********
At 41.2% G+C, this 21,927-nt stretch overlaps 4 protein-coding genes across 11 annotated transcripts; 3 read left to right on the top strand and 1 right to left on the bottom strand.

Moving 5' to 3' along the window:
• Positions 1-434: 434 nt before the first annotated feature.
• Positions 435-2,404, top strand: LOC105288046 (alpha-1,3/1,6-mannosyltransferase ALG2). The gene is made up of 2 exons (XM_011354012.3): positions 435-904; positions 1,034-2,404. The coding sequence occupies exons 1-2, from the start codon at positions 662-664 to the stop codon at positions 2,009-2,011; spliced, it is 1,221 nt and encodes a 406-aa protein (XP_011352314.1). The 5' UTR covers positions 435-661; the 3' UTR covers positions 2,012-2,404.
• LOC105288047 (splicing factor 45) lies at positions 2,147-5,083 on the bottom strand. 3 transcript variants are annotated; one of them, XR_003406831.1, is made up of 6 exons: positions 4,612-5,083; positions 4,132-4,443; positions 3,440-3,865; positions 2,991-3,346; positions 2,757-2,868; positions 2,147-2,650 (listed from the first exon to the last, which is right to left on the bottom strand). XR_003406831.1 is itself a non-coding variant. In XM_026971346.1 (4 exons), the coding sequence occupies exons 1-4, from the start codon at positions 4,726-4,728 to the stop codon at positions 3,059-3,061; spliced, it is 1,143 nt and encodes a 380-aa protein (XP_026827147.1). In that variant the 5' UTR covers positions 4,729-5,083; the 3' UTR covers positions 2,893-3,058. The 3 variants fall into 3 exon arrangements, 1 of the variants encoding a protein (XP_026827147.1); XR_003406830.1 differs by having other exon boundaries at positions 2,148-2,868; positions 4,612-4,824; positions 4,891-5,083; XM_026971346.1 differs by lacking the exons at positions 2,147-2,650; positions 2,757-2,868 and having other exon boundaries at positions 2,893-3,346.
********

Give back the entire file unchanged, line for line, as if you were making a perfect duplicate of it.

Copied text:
At 41.2% G+C, this 21,927-nt stretch overlaps 4 protein-coding genes across 11 annotated transcripts; 3 read left to right on the top strand and 1 right to left on the bottom strand.

Moving 5' to 3' along the window:
• Positions 1-434: 434 nt before the first annotated feature.
• Positions 435-2,404, top strand: LOC105288046 (alpha-1,3/1,6-mannosyltransferase ALG2). The gene is made up of 2 exons (XM_011354012.3): positions 435-904; positions 1,034-2,404. The coding sequence occupies exons 1-2, from the start codon at positions 662-664 to the stop codon at positions 2,009-2,011; spliced, it is 1,221 nt and encodes a 406-aa protein (XP_011352314.1). The 5' UTR covers positions 435-661; the 3' UTR covers positions 2,012-2,404.
• LOC105288047 (splicing factor 45) lies at positions 2,147-5,083 on the bottom strand. 3 transcript variants are annotated; one of them, XR_003406831.1, is made up of 6 exons: positions 4,612-5,083; positions 4,132-4,443; positions 3,440-3,865; positions 2,991-3,346; positions 2,757-2,868; positions 2,147-2,650 (listed from the first exon to the last, which is right to left on the bottom strand). XR_003406831.1 is itself a non-coding variant. In XM_026971346.1 (4 exons), the coding sequence occupies exons 1-4, from the start codon at positions 4,726-4,728 to the stop codon at positions 3,059-3,061; spliced, it is 1,143 nt and encodes a 380-aa protein (XP_026827147.1). In that variant the 5' UTR covers positions 4,729-5,083; the 3' UTR covers positions 2,893-3,058. The 3 variants fall into 3 exon arrangements, 1 of the variants encoding a protein (XP_026827147.1); XR_003406830.1 differs by having other exon boundaries at positions 2,148-2,868; positions 4,612-4,824; positions 4,891-5,083; XM_026971346.1 differs by lacking the exons at positions 2,147-2,650; positions 2,757-2,868 and having other exon boundaries at positions 2,893-3,346.